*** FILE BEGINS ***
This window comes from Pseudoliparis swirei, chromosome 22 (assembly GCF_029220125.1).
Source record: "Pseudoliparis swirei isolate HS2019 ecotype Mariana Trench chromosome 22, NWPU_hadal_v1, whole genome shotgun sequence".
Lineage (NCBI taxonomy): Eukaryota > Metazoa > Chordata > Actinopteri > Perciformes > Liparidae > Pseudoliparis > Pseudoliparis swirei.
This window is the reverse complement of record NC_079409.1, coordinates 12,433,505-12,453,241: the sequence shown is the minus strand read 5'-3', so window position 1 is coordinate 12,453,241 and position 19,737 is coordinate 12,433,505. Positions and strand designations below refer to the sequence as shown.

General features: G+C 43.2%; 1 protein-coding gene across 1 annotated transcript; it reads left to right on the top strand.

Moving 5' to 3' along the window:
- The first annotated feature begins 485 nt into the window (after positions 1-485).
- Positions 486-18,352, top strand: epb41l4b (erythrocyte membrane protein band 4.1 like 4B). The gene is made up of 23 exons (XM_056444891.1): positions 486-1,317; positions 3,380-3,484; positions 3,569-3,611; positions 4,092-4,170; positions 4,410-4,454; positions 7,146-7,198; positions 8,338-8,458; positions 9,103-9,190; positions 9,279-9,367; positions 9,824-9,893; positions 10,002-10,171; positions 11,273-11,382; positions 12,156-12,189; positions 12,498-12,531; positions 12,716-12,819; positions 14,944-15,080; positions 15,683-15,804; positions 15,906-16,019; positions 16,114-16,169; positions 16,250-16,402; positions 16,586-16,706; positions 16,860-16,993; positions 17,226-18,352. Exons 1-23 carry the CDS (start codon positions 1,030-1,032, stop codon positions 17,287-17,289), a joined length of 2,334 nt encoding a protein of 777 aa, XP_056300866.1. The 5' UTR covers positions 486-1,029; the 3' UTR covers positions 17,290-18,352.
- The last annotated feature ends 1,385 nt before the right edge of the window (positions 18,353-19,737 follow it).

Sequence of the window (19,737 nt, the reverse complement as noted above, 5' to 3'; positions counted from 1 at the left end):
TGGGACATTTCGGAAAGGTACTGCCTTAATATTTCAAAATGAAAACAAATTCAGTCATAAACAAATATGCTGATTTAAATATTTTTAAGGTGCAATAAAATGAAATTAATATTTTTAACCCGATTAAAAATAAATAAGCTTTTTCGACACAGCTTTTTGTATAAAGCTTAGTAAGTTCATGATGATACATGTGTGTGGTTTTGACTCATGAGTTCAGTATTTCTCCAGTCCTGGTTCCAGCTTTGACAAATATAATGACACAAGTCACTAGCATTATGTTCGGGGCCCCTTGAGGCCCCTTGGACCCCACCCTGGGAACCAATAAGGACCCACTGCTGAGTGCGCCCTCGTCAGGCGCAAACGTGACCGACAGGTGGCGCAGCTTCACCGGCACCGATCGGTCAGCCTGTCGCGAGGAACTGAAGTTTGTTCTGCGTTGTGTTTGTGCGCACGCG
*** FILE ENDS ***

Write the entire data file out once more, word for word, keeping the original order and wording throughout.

This window comes from Pseudoliparis swirei, chromosome 22 (assembly GCF_029220125.1).
Source record: "Pseudoliparis swirei isolate HS2019 ecotype Mariana Trench chromosome 22, NWPU_hadal_v1, whole genome shotgun sequence".
Lineage (NCBI taxonomy): Eukaryota > Metazoa > Chordata > Actinopteri > Perciformes > Liparidae > Pseudoliparis > Pseudoliparis swirei.
This window is the reverse complement of record NC_079409.1, coordinates 12,433,505-12,453,241: the sequence shown is the minus strand read 5'-3', so window position 1 is coordinate 12,453,241 and position 19,737 is coordinate 12,433,505. Positions and strand designations below refer to the sequence as shown.

General features: G+C 43.2%; 1 protein-coding gene across 1 annotated transcript; it reads left to right on the top strand.

Moving 5' to 3' along the window:
- The first annotated feature begins 485 nt into the window (after positions 1-485).
- Positions 486-18,352, top strand: epb41l4b (erythrocyte membrane protein band 4.1 like 4B). The gene is made up of 23 exons (XM_056444891.1): positions 486-1,317; positions 3,380-3,484; positions 3,569-3,611; positions 4,092-4,170; positions 4,410-4,454; positions 7,146-7,198; positions 8,338-8,458; positions 9,103-9,190; positions 9,279-9,367; positions 9,824-9,893; positions 10,002-10,171; positions 11,273-11,382; positions 12,156-12,189; positions 12,498-12,531; positions 12,716-12,819; positions 14,944-15,080; positions 15,683-15,804; positions 15,906-16,019; positions 16,114-16,169; positions 16,250-16,402; positions 16,586-16,706; positions 16,860-16,993; positions 17,226-18,352. Exons 1-23 carry the CDS (start codon positions 1,030-1,032, stop codon positions 17,287-17,289), a joined length of 2,334 nt encoding a protein of 777 aa, XP_056300866.1. The 5' UTR covers positions 486-1,029; the 3' UTR covers positions 17,290-18,352.
- The last annotated feature ends 1,385 nt before the right edge of the window (positions 18,353-19,737 follow it).

Sequence of the window (19,737 nt, the reverse complement as noted above, 5' to 3'; positions counted from 1 at the left end):
TGGGACATTTCGGAAAGGTACTGCCTTAATATTTCAAAATGAAAACAAATTCAGTCATAAACAAATATGCTGATTTAAATATTTTTAAGGTGCAATAAAATGAAATTAATATTTTTAACCCGATTAAAAATAAATAAGCTTTTTCGACACAGCTTTTTGTATAAAGCTTAGTAAGTTCATGATGATACATGTGTGTGGTTTTGACTCATGAGTTCAGTATTTCTCCAGTCCTGGTTCCAGCTTTGACAAATATAATGACACAAGTCACTAGCATTATGTTCGGGGCCCCTTGAGGCCCCTTGGACCCCACCCTGGGAACCAATAAGGACCCACTGCTGAGTGCGCCCTCGTCAGGCGCAAACGTGACCGACAGGTGGCGCAGCTTCACCGGCACCGATCGGTCAGCCTGTCGCGAGGAACTGAAGTTTGTTCTGCGTTGTGTTTGTGCGCACGCG